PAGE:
Well done – but now let’s get real

The improved matric pass rate masks some unpleasant facts about the state of education.

My warmest congratulations to last year’s matriculants on improving the national pass rate from 70,2% in 2011 to 73,9%. All provinces managed to up their pass rate except for the Western Cape, which dropped marginally. And this province helped to make up for it by producing, as before, the highest number of students with a university exemption.

But while these improvements need to be celebrated, a dose of reality is needed. For example, while the numbers of those who passed matric mathematics went up from about 46% in 2011 to 54% last year, fewer pupils are writing maths. From 2009 to 2012, the number writing the subject decreased from about 290 000 to about 225 000.

Similarly, while the pass rate for physical science increased from 53% in 2011 to 61% last year, the number of pupils who wrote physical science has halved in three years – from over 220 000 in 2009 to just under 110 000 last year. In addition, while approximately 600 000 pupils wrote matric last year, the original size of this group in Grade 1 in 2001 was over one million.

This means that about 400 000 pupils dropped out of school. Last year, a high school and a secondary school in my village – each of which had catered for over 500 pupils before 2000 – were shut down and merged with another high school; some of the classes had dropped to fewer than 10 pupils.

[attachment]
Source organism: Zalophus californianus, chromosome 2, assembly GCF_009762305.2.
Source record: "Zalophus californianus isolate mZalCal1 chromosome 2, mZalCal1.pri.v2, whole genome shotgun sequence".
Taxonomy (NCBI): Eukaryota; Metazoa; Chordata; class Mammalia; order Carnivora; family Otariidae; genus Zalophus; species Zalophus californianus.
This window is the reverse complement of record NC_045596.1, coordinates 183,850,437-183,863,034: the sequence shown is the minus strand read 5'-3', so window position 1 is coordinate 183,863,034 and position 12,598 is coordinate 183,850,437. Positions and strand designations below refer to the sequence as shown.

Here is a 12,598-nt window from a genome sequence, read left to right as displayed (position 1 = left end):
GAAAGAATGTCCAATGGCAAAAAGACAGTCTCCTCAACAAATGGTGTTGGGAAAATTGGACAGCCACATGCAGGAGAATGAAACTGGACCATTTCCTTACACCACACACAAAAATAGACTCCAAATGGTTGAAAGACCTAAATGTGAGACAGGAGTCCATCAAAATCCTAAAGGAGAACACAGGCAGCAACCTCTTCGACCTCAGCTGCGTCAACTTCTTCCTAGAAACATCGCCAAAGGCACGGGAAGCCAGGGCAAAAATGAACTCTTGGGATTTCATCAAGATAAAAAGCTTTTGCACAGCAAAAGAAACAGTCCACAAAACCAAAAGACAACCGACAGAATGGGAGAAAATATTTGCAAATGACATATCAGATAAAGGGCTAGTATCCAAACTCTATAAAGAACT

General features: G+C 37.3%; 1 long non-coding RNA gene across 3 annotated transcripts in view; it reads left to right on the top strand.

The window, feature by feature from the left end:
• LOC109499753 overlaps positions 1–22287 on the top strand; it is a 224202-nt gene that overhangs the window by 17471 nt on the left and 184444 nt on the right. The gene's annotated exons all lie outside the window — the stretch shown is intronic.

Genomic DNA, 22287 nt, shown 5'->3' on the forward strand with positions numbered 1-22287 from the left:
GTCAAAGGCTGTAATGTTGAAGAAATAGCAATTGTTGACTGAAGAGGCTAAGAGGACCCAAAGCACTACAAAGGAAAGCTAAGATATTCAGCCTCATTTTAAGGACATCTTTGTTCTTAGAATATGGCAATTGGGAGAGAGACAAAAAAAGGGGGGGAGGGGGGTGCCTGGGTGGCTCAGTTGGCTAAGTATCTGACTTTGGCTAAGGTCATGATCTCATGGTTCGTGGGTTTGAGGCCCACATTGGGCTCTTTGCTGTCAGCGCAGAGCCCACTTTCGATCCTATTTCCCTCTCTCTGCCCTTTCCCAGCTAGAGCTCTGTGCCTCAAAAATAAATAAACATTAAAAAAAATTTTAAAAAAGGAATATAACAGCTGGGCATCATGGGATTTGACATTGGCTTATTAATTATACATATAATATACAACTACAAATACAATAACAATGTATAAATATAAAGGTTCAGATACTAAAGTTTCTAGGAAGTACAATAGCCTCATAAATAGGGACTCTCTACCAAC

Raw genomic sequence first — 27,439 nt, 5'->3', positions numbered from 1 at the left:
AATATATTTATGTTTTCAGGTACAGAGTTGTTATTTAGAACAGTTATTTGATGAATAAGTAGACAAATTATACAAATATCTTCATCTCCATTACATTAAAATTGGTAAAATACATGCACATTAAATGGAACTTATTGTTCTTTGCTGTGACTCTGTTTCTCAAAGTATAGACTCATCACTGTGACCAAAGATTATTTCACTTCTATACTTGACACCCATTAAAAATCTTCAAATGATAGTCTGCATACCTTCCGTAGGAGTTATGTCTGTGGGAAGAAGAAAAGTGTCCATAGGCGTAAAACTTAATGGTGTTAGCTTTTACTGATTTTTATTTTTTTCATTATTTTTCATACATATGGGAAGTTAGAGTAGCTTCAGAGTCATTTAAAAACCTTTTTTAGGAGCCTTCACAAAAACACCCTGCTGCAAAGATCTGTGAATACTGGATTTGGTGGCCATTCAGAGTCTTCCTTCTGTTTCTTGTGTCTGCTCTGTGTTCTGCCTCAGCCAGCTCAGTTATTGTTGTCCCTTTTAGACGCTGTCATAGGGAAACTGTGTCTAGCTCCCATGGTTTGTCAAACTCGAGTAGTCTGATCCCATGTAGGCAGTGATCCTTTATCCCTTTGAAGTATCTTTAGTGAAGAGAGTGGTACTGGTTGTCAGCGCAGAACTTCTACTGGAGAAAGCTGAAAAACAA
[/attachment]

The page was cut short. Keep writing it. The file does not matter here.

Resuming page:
Another worry is the fact that only 26,6% of those who wrote qualified to study towards a university degree, while about 27,3% qualified to get a diploma. And even if they do get university exemption, how many of these students would actually make it into university? According to the National Planning Commission Diagnostic, fewer than 4% of those who pass matric actually have the opportunity to get a university education.

Alternatives to academic study
I agree with Paul Joubert, an economist at the Solidarity Research Institute, that it is high time greater emphasis is placed on improving other tertiary training institutions such as the FET colleges. There are a number of these in the country, but it is obvious that we need more, especially in rural areas. Another concern of mine is that in all the existing FET colleges, very few offer agricultural courses. We have a only a handful of agricultural colleges scattered across South Africa.

While I was home in Jericho, North West, this holiday, one youngster asked me whether I could refer him to a nearby FET college, as he was interested in doing an agricultural course but could not afford to stay too far from home. Although there are three FET colleges fairly close by, not one of them offers agricultural courses. It’s time to stop this endless talk about the need for alternatives to university education, and do something concrete about it. And what better sector to concentrate on than agriculture? Could there be anything more important than putting food on the nation’s table?

One thing is for certain: our education system is far from fixed and we simply cannot carry on hiding behind carefully massaged statistics, excuses and procrastination.